In all of these things there is a balancing act. How do we use the Earth’s resources without exploitation? How do we feed an expanding population without damaging the environment? Could we learn to control earthquakes and might that control bring about other dangers? If control of the weather was possible how could we ensure that bringing rain to a drought stricken area would not have adverse consequences elsewhere?
There is no “magic bullet” in all this. Our efforts to control our world can have good results or could bring harm to other aspects of our environment.
So, who controls this process of subduing the Earth?
- Politicians. One problem with living in a democracy is that our politicians can be more concerned about the next few years and fail to take a long-term view.
- National states, Countries can be more concerned about benefits to their own citizens and fail to take a global view,
- The commercial world. Big companies are largely concerned about their own profits which can often lead to exploitation of the world’s resources. They may try to take more global view but the pressure is always there to succeed and maximise the profits.
- Environmental pressure groups. These can have a large impact on the policies of politicians and companies. The problem is that they can often appear quite negative. The basic assumption seems to be that to protect the environment we have to be prepared to suffer a decreased standard of living and a reduction in development. This would have a dramatic effect upon the poorest people in the world.
- The Media. Newspapers, television and the internet play an important role in changing public opinion and forming policy.
- Individual people. Politicians will only take action when they sense a change in the way that ordinary people (voters) see things. Companies will change the policies when there is a commercial pressure to do so from the customers (us).
So what can we do as individuals to help in this process of making the world a better place to live in?
- Be aware of all the issues involved. “Saving the whale” is a legitimate aim but is hardly the only issue at stake.
- Join an environmental pressure group.
- Explore careers where science can be used to benefit mankind. (For example medicine.)
- Think carefully about how a particular environmental aim, or scientific achievement may adversely affect the desperately poor or the marginalised people in our communities.
- Act as a responsible consumer and put commercial pressure on companies who are more concerned about profit margins than the effect that policies have on people.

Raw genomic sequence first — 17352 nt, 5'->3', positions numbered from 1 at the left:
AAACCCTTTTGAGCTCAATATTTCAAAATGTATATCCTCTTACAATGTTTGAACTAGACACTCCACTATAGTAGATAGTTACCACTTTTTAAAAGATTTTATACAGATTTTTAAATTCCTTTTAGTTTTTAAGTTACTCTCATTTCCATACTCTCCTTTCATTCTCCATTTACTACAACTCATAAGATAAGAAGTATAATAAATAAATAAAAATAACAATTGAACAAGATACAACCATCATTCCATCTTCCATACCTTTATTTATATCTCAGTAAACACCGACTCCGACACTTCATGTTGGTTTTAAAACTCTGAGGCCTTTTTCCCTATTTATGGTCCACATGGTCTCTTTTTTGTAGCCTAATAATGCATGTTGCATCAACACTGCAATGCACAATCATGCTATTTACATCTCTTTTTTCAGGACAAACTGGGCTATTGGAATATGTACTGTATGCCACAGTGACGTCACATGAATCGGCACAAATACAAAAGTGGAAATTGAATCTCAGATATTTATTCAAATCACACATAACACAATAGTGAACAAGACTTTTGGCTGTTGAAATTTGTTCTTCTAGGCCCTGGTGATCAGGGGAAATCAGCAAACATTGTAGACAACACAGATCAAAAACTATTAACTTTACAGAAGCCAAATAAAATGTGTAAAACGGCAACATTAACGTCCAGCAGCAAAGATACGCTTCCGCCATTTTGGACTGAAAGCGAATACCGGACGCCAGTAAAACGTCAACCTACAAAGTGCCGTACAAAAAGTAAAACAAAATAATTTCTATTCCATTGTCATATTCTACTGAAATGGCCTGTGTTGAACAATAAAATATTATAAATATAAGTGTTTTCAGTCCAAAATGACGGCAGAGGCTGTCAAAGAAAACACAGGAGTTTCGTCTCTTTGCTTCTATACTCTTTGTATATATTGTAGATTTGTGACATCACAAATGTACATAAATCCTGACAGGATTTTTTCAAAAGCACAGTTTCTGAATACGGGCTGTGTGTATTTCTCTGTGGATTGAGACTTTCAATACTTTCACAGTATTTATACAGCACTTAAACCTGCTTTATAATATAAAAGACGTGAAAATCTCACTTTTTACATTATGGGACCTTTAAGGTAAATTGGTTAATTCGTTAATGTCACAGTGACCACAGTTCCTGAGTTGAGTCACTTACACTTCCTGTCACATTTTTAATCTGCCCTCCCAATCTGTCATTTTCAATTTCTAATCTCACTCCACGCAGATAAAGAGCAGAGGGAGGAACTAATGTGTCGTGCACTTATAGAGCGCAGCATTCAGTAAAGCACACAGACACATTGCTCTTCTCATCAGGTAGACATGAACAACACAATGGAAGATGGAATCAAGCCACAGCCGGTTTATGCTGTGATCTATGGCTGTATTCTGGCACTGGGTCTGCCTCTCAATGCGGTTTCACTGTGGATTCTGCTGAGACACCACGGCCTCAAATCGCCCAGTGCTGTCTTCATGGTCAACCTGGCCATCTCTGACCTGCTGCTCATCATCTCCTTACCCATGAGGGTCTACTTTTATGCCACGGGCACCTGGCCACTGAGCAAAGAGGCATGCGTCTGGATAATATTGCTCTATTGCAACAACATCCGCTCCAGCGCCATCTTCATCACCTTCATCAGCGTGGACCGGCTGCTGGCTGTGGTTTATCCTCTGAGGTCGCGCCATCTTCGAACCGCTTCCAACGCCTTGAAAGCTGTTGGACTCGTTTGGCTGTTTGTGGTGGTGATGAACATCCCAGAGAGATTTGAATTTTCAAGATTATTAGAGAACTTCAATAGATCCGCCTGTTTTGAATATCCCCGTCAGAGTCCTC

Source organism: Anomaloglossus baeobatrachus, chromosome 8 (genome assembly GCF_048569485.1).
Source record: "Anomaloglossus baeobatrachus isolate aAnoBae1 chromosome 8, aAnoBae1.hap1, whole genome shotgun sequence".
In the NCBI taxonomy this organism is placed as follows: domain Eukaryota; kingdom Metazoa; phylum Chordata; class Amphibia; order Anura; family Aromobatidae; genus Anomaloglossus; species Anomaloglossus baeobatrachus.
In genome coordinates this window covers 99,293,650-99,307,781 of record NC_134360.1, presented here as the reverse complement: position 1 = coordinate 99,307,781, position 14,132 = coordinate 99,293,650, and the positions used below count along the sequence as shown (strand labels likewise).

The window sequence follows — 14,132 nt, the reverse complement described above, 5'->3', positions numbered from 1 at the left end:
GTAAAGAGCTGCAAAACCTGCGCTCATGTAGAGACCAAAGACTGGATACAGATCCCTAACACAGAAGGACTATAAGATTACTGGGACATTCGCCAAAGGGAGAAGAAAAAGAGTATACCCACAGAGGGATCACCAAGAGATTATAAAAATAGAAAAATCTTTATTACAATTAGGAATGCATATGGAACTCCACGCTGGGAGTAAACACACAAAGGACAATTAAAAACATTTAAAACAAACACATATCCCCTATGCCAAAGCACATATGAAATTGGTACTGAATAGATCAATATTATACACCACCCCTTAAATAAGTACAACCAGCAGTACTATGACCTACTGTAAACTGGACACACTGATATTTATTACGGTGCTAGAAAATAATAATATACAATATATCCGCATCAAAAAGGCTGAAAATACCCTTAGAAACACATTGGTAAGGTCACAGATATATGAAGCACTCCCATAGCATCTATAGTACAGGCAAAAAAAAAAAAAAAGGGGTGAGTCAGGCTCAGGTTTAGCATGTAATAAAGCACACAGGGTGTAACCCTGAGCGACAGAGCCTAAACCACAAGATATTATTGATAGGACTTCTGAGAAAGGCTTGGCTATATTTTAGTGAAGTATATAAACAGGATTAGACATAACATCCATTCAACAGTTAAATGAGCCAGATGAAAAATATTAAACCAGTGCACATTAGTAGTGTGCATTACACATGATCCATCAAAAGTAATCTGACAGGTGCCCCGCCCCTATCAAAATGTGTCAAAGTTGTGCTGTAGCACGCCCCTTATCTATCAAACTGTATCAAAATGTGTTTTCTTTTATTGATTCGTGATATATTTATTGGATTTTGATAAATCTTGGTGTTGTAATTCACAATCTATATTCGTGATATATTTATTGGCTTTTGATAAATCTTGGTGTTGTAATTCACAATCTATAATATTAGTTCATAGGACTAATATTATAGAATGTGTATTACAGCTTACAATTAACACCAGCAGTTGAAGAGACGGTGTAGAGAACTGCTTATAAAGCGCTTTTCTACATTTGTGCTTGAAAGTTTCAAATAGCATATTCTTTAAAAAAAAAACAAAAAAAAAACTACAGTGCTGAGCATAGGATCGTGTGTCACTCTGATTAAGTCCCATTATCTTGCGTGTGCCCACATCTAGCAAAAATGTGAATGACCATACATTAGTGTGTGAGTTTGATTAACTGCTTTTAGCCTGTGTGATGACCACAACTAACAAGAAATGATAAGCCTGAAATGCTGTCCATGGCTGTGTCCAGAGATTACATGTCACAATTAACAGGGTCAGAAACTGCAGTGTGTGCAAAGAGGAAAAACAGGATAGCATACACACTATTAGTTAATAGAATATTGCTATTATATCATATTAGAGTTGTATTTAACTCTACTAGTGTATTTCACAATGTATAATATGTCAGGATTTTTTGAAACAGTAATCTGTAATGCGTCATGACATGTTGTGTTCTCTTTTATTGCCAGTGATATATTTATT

- Encourage our politicians to take a more long-term view in the policy-making.
- Speak out against national, corporate or individual greed.
- Be prepared to give out of our own resources (time and money) to organisations whose aim is to eliminate poverty and improve the development of poorer nations.
- Guard our communication with our friends, family and circles of influence. As individuals we can’t change the world on our own but we can exert an influence upon people we meet every day.
How should we see this commandment to subdue the Earth? To the first men and women this was comparatively simple. It involved protection from wild animals and looking after the land that they used to grow their crops. It is now much more complicated but tremendously exciting. The commandment to mankind to “multiply, fill the earth and subdue it” can be seen more as a blessing from God upon mankind than a commandment.
The future is exciting. We can co-operate with God’s purposes and make this world a better place for everyone. We can look after the earth in a responsible manner while enjoying its resources and potential.
This article probably raises more questions than it answers. Please comment on your views. What do you agree with? What do disagree with? What is left out of the equation? To leave a comment all you need to do is add your name and e-mail address and type a comment. Comments will appear below this article immediately and won’t be removed unless they are offensive in nature.